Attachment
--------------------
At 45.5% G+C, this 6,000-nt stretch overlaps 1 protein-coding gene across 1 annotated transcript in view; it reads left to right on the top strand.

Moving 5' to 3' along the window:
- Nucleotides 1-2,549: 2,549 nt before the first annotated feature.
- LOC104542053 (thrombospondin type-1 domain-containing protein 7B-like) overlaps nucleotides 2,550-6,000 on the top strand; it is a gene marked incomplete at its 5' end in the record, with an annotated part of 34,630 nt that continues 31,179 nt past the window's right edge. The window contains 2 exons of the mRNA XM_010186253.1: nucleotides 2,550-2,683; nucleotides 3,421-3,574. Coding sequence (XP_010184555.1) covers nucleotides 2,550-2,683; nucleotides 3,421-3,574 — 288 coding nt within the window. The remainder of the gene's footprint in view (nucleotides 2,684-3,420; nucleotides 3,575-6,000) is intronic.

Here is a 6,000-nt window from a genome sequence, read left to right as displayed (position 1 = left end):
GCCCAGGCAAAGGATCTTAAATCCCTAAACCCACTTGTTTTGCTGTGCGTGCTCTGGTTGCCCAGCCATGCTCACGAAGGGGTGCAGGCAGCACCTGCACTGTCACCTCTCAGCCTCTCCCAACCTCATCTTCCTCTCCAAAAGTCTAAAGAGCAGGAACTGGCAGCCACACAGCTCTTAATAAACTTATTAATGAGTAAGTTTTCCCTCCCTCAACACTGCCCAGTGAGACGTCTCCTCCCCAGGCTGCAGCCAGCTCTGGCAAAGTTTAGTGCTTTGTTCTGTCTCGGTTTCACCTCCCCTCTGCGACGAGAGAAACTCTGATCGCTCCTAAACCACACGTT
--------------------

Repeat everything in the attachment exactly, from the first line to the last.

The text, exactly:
At 45.5% G+C, this 6,000-nt stretch overlaps 1 protein-coding gene across 1 annotated transcript in view; it reads left to right on the top strand.

Moving 5' to 3' along the window:
- Nucleotides 1-2,549: 2,549 nt before the first annotated feature.
- LOC104542053 (thrombospondin type-1 domain-containing protein 7B-like) overlaps nucleotides 2,550-6,000 on the top strand; it is a gene marked incomplete at its 5' end in the record, with an annotated part of 34,630 nt that continues 31,179 nt past the window's right edge. The window contains 2 exons of the mRNA XM_010186253.1: nucleotides 2,550-2,683; nucleotides 3,421-3,574. Coding sequence (XP_010184555.1) covers nucleotides 2,550-2,683; nucleotides 3,421-3,574 — 288 coding nt within the window. The remainder of the gene's footprint in view (nucleotides 2,684-3,420; nucleotides 3,575-6,000) is intronic.

Here is a 6,000-nt window from a genome sequence, read left to right as displayed (position 1 = left end):
GCCCAGGCAAAGGATCTTAAATCCCTAAACCCACTTGTTTTGCTGTGCGTGCTCTGGTTGCCCAGCCATGCTCACGAAGGGGTGCAGGCAGCACCTGCACTGTCACCTCTCAGCCTCTCCCAACCTCATCTTCCTCTCCAAAAGTCTAAAGAGCAGGAACTGGCAGCCACACAGCTCTTAATAAACTTATTAATGAGTAAGTTTTCCCTCCCTCAACACTGCCCAGTGAGACGTCTCCTCCCCAGGCTGCAGCCAGCTCTGGCAAAGTTTAGTGCTTTGTTCTGTCTCGGTTTCACCTCCCCTCTGCGACGAGAGAAACTCTGATCGCTCCTAAACCACACGTT